Lunar Pits and Lava Tubes for a Modern Ark

Alvaro Diaz-Flores, Claire Pedersen, Yinan Xu, Lindsey Williams, Cho Lik Chan, Jekan Thangavelautham

Research output: Chapter in Book/Report/Conference proceedingConference contribution

4 Scopus citations


There have been several hundred pits found on the lunar surface. These lunar pits are hypothesized to be remnant lava tubes. Considering the Moon is not geologically active, these lava tubes could be an excellent shelter. Not only could these lava tubes be a shelter for human habitat, but they could also be an ideal location to shelter seeds, sperms, eggs, and DNA of endangered animal and plant species of Earth in a modern Ark. Lunar lava tubes are excellent locations that are sheltered from radiation, temperature swings, and small meteorite impact. Earth is undergoing significant changes resulting in loss of whole ecosystems, extinction of many thousands of species, and endangering a critical food chain that could threaten human survival. Earth faces dire threats of nuclear war, accelerated climate change, environmental poisoning, and natural disasters such as super-volcanic eruptions, earthquakes, tsunamis, and asteroid impact. These lunar pits are nearly 80 m deep and 80-100 m in diameter. The temperature is expected to be a balmy - 25 °C compared to surface temperatures reaching 130 °C during the daytime and up to -150 °C in the night-time. To store seeds, sperms, eggs, and DNA would require cryogenic temperatures below -180 °C. It is possible to store grains, eggs, sperms safely, and DNA at these cryogenic temperatures without risk of decomposition over many decades, if not centuries. This paper extends our earlier concept of building a human base inside a lava tube network to develop a modern-day robotic Ark containing seeds, eggs, sperms, and DNA. Here we present a modular, expandable design of a modern-day Ark that will preserve bio-material. The Ark will be powered using photovoltaics located on the lunar surface. Power will be generated during the lunar day sufficient to keep the Ark refrigerated both during the lunar day and night. These biomaterials will be stored in cassette storage units packaged into rotating shelves. In turn, the shelves will be placed in a modular cylindrical storage room that is 25 m in length and have a diameter of 10 m. Access to these cylindrical storage rooms will be possible using vertical shafts containing elevators constructed into the lunar pits. The vertical shafts will also include laboratories to verify the stored bio-material integrity and prepare for transport back to Earth. A series of mobile robots equipped with 7-DOF robot arms will be used to retrieve and deposit a cassette containing the cryo-preserved biomaterial. In this paper, we analyze the concept's principal feasibility, examining the Ark's structures, thermal design, and power needs.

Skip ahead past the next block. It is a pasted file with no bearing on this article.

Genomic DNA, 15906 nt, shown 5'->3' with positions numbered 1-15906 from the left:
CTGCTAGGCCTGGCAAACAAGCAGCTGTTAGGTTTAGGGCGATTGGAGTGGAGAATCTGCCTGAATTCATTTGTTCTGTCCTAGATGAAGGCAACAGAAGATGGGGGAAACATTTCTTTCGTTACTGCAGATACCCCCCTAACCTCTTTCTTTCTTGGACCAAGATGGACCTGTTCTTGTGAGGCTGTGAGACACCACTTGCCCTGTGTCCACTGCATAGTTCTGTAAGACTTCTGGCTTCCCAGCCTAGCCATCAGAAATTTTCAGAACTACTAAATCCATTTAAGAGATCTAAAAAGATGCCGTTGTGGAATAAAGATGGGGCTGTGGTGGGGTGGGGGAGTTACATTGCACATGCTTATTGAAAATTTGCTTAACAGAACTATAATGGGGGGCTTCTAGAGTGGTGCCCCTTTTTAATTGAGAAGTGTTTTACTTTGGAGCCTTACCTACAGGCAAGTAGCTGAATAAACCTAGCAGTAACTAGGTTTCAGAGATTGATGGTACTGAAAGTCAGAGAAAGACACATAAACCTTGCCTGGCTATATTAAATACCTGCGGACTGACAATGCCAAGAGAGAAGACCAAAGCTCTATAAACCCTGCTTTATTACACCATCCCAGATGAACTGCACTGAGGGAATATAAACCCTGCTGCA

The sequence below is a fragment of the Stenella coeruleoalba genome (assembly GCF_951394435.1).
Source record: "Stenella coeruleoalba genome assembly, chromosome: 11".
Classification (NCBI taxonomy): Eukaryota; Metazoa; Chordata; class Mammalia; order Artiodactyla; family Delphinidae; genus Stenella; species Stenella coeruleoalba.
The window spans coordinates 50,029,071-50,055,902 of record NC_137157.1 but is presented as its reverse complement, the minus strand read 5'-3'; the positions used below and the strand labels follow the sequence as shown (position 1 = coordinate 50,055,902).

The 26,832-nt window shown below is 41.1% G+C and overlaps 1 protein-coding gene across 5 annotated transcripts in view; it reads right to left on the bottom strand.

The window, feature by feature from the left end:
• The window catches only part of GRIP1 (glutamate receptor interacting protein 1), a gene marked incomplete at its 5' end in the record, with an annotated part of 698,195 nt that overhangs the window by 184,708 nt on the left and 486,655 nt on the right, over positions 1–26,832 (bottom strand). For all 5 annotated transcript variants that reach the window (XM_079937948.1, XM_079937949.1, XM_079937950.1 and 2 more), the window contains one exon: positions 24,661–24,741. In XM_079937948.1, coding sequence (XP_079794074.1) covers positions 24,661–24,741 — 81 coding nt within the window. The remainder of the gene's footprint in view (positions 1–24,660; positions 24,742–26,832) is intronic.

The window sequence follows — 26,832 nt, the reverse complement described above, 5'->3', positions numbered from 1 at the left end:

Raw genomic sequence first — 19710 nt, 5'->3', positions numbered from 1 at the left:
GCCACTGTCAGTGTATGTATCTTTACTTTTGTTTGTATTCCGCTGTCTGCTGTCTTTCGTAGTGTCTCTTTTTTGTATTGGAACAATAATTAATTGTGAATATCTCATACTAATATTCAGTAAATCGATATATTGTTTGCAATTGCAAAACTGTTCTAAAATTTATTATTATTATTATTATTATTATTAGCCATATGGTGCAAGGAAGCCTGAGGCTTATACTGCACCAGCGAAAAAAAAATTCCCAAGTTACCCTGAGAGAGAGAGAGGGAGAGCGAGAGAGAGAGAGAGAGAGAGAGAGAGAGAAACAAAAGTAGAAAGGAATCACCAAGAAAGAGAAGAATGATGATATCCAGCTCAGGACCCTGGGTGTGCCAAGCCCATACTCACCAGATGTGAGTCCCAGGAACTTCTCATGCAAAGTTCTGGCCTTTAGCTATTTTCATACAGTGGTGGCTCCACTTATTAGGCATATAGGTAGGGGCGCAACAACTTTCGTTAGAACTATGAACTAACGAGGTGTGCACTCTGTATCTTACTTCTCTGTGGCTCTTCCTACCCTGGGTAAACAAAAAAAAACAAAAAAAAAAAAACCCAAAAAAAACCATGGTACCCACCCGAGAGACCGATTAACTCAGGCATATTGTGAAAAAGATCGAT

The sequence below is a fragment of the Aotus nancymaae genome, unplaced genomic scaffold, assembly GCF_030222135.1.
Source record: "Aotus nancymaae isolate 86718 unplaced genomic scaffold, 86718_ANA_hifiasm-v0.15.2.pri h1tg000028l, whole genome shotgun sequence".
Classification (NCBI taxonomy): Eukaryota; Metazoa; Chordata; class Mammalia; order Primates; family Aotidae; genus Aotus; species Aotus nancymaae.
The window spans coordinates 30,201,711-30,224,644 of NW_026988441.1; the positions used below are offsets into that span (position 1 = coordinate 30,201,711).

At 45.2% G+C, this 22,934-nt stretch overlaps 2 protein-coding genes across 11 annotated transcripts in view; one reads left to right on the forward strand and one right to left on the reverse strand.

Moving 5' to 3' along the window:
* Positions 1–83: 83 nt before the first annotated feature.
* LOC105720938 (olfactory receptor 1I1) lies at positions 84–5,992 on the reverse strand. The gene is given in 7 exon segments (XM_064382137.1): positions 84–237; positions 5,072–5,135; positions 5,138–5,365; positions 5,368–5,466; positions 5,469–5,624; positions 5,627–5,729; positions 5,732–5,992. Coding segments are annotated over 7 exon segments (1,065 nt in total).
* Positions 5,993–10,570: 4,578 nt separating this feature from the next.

Original languageEnglish (US)
Title of host publication2021 IEEE Aerospace Conference, AERO 2021
PublisherIEEE Computer Society
ISBN (Electronic)9781728174365
StatePublished - Mar 6 2021
Event2021 IEEE Aerospace Conference, AERO 2021 - Big Sky, United States
Duration: Mar 6 2021Mar 13 2021

Publication series

NameIEEE Aerospace Conference Proceedings
ISSN (Print)1095-323X


Conference2021 IEEE Aerospace Conference, AERO 2021
Country/TerritoryUnited States
CityBig Sky

ASJC Scopus subject areas

  • Aerospace Engineering
  • Space and Planetary Science


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